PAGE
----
- Your abstract title and text (of 350 words or less) in the body of the email
- Chair(s) name
- Date, time and location/Zoom info (if it is a hybrid event, you must provide us with both the room location and the Zoom info)
- A headshot photo (in .jpg format)
- Your shirt size
Lastly, please complete the CSE Graduate Programs Exit Survey.
Completing degree requirements
Your doctoral degree requirements will need to be completed with the Rackham Graduate School’s Academic Records and Dissertations area.
If you have any other questions, please contact the Graduate Program Office, firstname.lastname@example.org.
FAQS about the PhD program in CSE
Got a question about the CSE PhD program and can’t find an answer? You might be able to find an answer to frequently asked questions below.
What is guaranteed funding?
It is a guarantee from CSE that you will have funding to cover your tuition, health insurance, and a stipend for 5 years. The length of the guarantee changes to 4 years if you entered the PhD program with a relevant master’s degree, or 3 years if you entered the PhD program from the CSE master’s program. This is true for both domestic and international students.
Can your advisor take it away?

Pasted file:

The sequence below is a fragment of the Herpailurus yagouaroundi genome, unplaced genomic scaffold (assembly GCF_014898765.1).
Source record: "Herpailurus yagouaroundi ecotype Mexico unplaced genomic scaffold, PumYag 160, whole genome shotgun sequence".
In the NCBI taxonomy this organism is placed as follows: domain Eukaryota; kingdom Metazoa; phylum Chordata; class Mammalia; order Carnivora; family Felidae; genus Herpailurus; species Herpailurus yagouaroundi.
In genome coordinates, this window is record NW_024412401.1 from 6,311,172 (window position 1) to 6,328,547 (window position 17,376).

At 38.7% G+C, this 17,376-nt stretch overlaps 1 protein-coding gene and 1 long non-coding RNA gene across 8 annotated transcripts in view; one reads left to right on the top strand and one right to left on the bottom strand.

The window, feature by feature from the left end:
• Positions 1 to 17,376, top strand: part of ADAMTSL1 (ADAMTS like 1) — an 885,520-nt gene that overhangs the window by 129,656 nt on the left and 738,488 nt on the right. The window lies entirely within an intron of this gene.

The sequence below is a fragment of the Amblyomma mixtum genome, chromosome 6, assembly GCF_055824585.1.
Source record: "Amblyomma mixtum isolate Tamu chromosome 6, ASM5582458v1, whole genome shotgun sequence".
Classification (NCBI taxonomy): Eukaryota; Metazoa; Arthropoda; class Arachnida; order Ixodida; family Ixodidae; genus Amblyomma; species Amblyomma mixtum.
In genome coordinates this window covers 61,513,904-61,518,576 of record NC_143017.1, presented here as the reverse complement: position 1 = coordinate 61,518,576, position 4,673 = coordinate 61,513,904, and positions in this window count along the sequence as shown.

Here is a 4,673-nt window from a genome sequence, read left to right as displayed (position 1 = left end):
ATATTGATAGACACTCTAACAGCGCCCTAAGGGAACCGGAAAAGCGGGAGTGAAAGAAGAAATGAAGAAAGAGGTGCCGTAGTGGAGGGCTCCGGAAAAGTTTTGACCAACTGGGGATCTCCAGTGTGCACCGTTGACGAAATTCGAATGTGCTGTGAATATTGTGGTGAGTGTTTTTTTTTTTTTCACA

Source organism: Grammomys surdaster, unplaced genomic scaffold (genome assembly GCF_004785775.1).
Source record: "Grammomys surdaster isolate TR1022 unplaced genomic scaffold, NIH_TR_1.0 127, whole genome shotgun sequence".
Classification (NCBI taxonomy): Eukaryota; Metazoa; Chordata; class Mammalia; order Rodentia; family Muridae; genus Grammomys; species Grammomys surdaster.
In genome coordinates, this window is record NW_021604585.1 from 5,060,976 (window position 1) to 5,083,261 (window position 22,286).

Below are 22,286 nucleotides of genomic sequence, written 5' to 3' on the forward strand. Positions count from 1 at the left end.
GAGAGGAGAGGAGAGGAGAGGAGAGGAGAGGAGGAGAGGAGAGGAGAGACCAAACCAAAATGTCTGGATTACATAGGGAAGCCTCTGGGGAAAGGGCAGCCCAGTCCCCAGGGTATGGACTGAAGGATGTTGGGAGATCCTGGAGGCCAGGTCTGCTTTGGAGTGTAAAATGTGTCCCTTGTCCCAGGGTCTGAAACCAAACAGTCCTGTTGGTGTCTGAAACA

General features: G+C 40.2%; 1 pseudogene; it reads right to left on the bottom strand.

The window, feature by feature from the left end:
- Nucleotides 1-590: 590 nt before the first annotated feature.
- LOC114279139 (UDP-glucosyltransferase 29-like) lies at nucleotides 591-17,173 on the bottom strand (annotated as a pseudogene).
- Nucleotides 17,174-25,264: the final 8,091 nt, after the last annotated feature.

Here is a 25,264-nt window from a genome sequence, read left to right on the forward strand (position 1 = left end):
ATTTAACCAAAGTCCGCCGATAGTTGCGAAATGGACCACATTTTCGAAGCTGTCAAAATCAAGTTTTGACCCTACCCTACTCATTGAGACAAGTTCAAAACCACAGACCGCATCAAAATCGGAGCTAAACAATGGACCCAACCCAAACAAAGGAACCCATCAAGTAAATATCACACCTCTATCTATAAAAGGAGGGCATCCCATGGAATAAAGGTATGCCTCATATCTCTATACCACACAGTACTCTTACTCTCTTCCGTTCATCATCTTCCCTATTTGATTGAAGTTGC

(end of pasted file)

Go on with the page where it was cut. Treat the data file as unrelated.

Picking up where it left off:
Departmental fellowship funding is typically for one year (other fellowships may have longer duration) and in most cases will not be discontinued as long as the terms of the fellowship award are being met. Faculty advisors, in most cases, cannot take away fellowship funding. This funding type is reserved for some first-year PhD students.
GSRA funding is by term (4 months) and typically is not discontinued in the middle of a term. This type of funding is managed by individual faculty and it is possible for it to discontinue in future terms if the faculty member deems it appropriate.
If your advisor determines that GSRA funding is unavailable for a term you will need to sign up to be a GSI until new funding is identified by your advisor. If this is an instance of your advisor indicating that the relationship isn’t working out and advising you to find a new advisor, you should apply for GSI funding and talk to the graduate programs coordinator immediately.
GSI funding is by term (4 months) and in most cases will not be discontinued as long as the terms of the GSI appointment are being met. Note, there is an application period for GSI funding that takes place several months before the beginning of a term so students should plan accordingly.
What if something happens in the middle of the term and you can’t get a GSI; does the department still guarantee your funding?
GSRA appointments run for an entire term so this is unlikely to happen. If it does happen it is the responsibility of your advisor to continue funding you for the remainder of the term and you are still guaranteed funding. If this happens to you please reach out to the grad programs coordinator for advice. Note, there is an application period for GSI funding that takes place several months before the beginning of a term so students should plan accordingly and apply for a GSI appointment if conversations with their advisor indicate that GSRA funding may not be available in the following term.
What happens if you do not receive a paycheck?
This shouldn’t happen. If it does, please contact Karen Liska (email@example.com).
How do I change advisors?